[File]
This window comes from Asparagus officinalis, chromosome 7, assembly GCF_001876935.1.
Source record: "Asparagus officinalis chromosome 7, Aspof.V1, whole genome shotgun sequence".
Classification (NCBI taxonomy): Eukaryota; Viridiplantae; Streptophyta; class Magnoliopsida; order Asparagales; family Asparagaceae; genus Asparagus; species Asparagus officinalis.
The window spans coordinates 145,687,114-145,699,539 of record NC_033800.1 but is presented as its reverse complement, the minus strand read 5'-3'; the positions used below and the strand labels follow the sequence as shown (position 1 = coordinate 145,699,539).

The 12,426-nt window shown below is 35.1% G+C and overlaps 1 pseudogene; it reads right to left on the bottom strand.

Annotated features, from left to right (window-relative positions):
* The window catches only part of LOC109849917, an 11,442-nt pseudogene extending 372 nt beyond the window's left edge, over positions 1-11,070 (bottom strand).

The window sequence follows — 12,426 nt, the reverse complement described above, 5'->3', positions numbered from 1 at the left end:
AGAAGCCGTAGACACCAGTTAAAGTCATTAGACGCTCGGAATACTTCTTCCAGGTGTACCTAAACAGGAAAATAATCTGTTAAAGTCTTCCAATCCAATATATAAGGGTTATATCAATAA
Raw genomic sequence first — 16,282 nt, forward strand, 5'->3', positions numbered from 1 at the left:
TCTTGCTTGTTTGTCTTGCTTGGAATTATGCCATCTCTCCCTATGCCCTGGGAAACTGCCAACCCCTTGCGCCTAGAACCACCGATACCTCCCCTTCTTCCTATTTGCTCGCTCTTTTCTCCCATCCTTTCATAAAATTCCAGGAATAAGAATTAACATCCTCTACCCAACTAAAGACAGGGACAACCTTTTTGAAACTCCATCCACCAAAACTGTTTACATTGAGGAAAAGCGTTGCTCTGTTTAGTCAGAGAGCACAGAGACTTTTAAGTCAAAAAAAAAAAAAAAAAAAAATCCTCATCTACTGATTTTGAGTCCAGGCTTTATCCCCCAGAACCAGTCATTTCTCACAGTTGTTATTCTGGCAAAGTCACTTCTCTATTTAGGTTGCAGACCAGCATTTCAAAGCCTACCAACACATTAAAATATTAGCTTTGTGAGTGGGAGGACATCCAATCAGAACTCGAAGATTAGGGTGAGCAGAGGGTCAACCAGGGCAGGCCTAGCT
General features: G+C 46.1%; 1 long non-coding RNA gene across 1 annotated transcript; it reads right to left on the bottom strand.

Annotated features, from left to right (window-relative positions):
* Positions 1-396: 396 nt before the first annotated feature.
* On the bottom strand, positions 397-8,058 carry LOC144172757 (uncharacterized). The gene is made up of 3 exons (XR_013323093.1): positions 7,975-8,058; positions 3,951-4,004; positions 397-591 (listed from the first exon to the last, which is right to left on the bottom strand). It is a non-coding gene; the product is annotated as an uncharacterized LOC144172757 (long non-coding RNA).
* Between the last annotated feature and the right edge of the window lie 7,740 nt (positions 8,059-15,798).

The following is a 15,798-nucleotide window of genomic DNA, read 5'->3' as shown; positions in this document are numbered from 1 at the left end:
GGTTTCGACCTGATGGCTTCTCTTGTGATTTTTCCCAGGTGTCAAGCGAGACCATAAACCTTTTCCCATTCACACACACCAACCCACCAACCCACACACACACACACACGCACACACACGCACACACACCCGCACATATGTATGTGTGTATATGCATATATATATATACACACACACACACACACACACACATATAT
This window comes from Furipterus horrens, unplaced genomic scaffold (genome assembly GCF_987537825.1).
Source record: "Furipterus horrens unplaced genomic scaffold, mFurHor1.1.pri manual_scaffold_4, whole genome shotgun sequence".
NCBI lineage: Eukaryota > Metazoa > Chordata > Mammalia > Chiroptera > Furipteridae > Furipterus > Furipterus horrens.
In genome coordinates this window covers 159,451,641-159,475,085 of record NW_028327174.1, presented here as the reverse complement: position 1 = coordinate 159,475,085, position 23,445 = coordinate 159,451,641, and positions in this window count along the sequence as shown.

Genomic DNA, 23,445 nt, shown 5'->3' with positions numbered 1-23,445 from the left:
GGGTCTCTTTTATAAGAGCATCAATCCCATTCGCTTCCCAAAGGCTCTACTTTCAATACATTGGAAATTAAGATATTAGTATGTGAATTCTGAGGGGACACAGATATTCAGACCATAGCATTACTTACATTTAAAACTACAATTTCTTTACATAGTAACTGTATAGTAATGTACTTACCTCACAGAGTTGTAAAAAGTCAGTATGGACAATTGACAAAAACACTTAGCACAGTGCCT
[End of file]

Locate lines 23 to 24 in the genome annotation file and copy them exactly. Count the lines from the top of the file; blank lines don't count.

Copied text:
Genomic DNA, 23,445 nt, shown 5'->3' with positions numbered 1-23,445 from the left:
GGGTCTCTTTTATAAGAGCATCAATCCCATTCGCTTCCCAAAGGCTCTACTTTCAATACATTGGAAATTAAGATATTAGTATGTGAATTCTGAGGGGACACAGATATTCAGACCATAGCATTACTTACATTTAAAACTACAATTTCTTTACATAGTAACTGTATAGTAATGTACTTACCTCACAGAGTTGTAAAAAGTCAGTATGGACAATTGACAAAAACACTTAGCACAGTGCCT